The Four Times (Le Quattro Volte) (2011)

TOMATOMETER

AUDIENCE SCORE

Critic Consensus: Birth, death, and transformation are examined in Le Quattro Volte, a profound and often funny mediation on the cycles of life on earth.


Movie Info

An idyllic village in Italy's mountainous region of Calabria is the setting for LE QUATTRO VOLTE, an exquisitely filmed take on the cycles of life. Structured in four parts, per its title ("four times"), it opens with a shepherd tending his herd of goats, then shifts focus to one goat in particular, the tree under which he seeks shelter, and the industrialized fate of that plant. A.O. Scott of The New York Times writes: "(Its) view of nature is among the most profound, expansive and unsettling I … More

Rating: Unrated
Genre: Drama , Art House & International , Special Interest
Directed By:
Written By: Michelangelo Frammartino
In Theaters:
On DVD: Sep 13, 2011
Box Office: $0.2M
Runtime:
Lorber Films - Official Site

Cast


as The Shepherd

as A Coal Maker

as A Coal Maker

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Critic Reviews for The Four Times (Le Quattro Volte)

All Critics (56) | Top Critics (16)

The God's-eye view becomes mesmerizing when we stop insisting that the film flatter us and just enjoy a quiet ride on the cycle.

Full Review… | July 15, 2011
St. Louis Post-Dispatch
Top Critic

I drifted pleasantly in its depths.

Full Review… | June 16, 2011
Chicago Sun-Times
Top Critic

Le Quattro Volte may sound like art-house tedium, but in fact it's a movie of grave beauty, serene pace and surprising humor.

Full Review… | June 9, 2011
San Francisco Chronicle
Top Critic

Give Le Quattro Volte the patience it deserves, and you will be captivated by its stately rhythms, transfixed by its strange imagery, and moved by its sudden dramas. Don't, and you'll be bored to tears.

Full Review… | June 3, 2011
Globe and Mail
Top Critic

If Dante hadn't already made classic use of the title, Michelangelo Frammartino's Le Quattro Volte could instead have been called The Divine Comedy.

Full Review… | June 3, 2011
Toronto Star
Top Critic

The director emphasizes the fragile and invisible, the small specks of matter that make up the whole.

Full Review… | November 7, 2013
Film Comment Magazine

Audience Reviews for The Four Times (Le Quattro Volte)

'Le Quattro Volte'. A highly unique film, exemplifying the visual medium of communication, documenting life moving from one form to another, in a town mostly untouched by the modern world, with large doses of humour thrown in!

For all intents and purposes, there is no dialogue throughout the entire film, forgiving a few inaudible murmurs between characters. This lack of dialogue is in no way missed, due to Michelangelo Frammartino's direction and the stars of the film, the animals, and nature itself.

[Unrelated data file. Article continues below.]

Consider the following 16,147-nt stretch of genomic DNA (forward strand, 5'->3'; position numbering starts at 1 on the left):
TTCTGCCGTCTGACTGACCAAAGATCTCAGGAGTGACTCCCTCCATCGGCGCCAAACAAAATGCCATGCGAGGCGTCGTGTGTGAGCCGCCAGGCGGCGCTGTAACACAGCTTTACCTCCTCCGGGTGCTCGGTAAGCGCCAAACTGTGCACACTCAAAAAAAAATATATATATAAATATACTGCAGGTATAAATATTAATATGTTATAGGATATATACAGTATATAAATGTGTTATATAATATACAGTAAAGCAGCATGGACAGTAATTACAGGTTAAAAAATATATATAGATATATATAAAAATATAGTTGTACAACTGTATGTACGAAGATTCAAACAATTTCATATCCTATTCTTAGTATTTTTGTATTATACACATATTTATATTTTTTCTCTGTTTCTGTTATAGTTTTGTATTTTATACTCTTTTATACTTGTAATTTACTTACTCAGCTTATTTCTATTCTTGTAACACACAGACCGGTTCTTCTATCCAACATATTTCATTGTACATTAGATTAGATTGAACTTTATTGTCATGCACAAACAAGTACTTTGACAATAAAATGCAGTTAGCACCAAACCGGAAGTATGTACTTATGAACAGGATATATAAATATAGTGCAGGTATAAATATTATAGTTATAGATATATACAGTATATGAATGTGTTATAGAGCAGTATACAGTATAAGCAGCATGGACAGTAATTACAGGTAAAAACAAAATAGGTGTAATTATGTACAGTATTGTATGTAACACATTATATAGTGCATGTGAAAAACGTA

I'm not quite sure how much of it was staged, and how it was made to happen, but the goats and dog of this film are arguably far funnier than the highest paid comedians of Hollywood. The obvious sequence involving the shepherd's dog, a rock, a truck and a procession. Couple that with the sorrow felt when the goat we follow from birth becomes separated from its pack, bleating away, trying to find its way back home, eventually settling into a hillside at night, starkly contrasted by the thick snow covering all, spelling inevitable doom; amazingly invokved emotions.

Having seen 'The Tree of Life' so recently, there were similarities thematically with 'Le Quattro Volte', but where Malick's scope was so, so grand, and framed around Christianity, I loved the smaller, focused scope of 'Le Quattro Volte'. Inspired by philosopher Pythagoras' belief in four-fold transmigration - from human to animal to vegetable to mineral, Frammartino steers the ship in such a way that the interconnectedness of it all is seamless and poetic, in tune with the four seasons, and the lives of everyone in the town.

In his review, A.O. Scott said...

"You have never seen anything like this movie, even though what it shows you has been there all along"

I haven't seen many goats myself, but I don't think I can put it any better.

[text from http://blog.c0up.com/le-quattro-volte-spoilers-duh]

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c0up
c0up  

Super Reviewer

½

Le Quattro Volte quite simply and quite beautifully explains or symbolises the 4 stages of life. The 4 stages; Birth, Life, Death and finally the reabsorbing back into the earth/nature are shown here in the life of a few individuals (and Goats) in a medieval Italian village. A lot of people have read various different things into this film, I'm going to go with what Michelangelo Frammartino has said it's about (seeing as he wrote it) and that is it's about different chapters in nature and the likenesses and contrasts between man and nature, touching on religion briefly along the way. When you view it in those ways, and uncomplicate it, it is so much easier and pleasant to sit back and watch. If, like me, you enjoy the simple pleasures in life, this film is for you. If you don't believe silence is golden then you need not apply. Beautifully filmed, simple and simply beautiful.

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SirPant
Anthony Lawrie

Super Reviewer

½

An Italian goatherd dies, then a goat born and dies, then a tree is cut down and made into charcoal in this slow moving, dialogue-free experiment. It's all made to illustrate Pythagoras' lesser-known theorem that humans are made up of the rational, the animal, the vegetable and the mineral. It has some hypnotic, documentary-style moments, and the Calabrian countryside is beautiful to behold, but mainly it's film medicine: you get the sense it's good for you, but it's not that much fun on the intake.

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366weirdmovies
Greg S

Super Reviewer

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